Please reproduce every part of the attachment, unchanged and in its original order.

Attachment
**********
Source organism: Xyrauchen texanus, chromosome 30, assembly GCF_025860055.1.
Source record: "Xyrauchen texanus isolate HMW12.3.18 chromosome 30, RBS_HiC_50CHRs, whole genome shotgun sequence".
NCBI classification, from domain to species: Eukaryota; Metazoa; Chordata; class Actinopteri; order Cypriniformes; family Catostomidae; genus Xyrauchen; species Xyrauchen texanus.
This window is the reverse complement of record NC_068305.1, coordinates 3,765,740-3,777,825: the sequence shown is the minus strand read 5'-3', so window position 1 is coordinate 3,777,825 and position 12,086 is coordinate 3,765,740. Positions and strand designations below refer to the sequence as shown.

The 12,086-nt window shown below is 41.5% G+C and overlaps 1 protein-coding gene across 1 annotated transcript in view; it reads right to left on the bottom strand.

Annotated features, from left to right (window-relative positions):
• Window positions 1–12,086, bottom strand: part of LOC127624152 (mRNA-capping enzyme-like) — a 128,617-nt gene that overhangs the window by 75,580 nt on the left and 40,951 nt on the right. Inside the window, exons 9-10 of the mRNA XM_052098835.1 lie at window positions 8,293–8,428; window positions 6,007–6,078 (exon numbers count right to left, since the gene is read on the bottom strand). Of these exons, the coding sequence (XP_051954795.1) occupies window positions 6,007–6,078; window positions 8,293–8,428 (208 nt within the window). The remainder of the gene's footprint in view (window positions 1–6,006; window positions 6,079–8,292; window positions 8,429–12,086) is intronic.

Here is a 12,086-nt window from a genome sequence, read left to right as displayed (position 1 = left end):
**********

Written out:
Source organism: Xyrauchen texanus, chromosome 30, assembly GCF_025860055.1.
Source record: "Xyrauchen texanus isolate HMW12.3.18 chromosome 30, RBS_HiC_50CHRs, whole genome shotgun sequence".
NCBI classification, from domain to species: Eukaryota; Metazoa; Chordata; class Actinopteri; order Cypriniformes; family Catostomidae; genus Xyrauchen; species Xyrauchen texanus.
This window is the reverse complement of record NC_068305.1, coordinates 3,765,740-3,777,825: the sequence shown is the minus strand read 5'-3', so window position 1 is coordinate 3,777,825 and position 12,086 is coordinate 3,765,740. Positions and strand designations below refer to the sequence as shown.

The 12,086-nt window shown below is 41.5% G+C and overlaps 1 protein-coding gene across 1 annotated transcript in view; it reads right to left on the bottom strand.

Annotated features, from left to right (window-relative positions):
• Window positions 1–12,086, bottom strand: part of LOC127624152 (mRNA-capping enzyme-like) — a 128,617-nt gene that overhangs the window by 75,580 nt on the left and 40,951 nt on the right. Inside the window, exons 9-10 of the mRNA XM_052098835.1 lie at window positions 8,293–8,428; window positions 6,007–6,078 (exon numbers count right to left, since the gene is read on the bottom strand). Of these exons, the coding sequence (XP_051954795.1) occupies window positions 6,007–6,078; window positions 8,293–8,428 (208 nt within the window). The remainder of the gene's footprint in view (window positions 1–6,006; window positions 6,079–8,292; window positions 8,429–12,086) is intronic.

Here is a 12,086-nt window from a genome sequence, read left to right as displayed (position 1 = left end):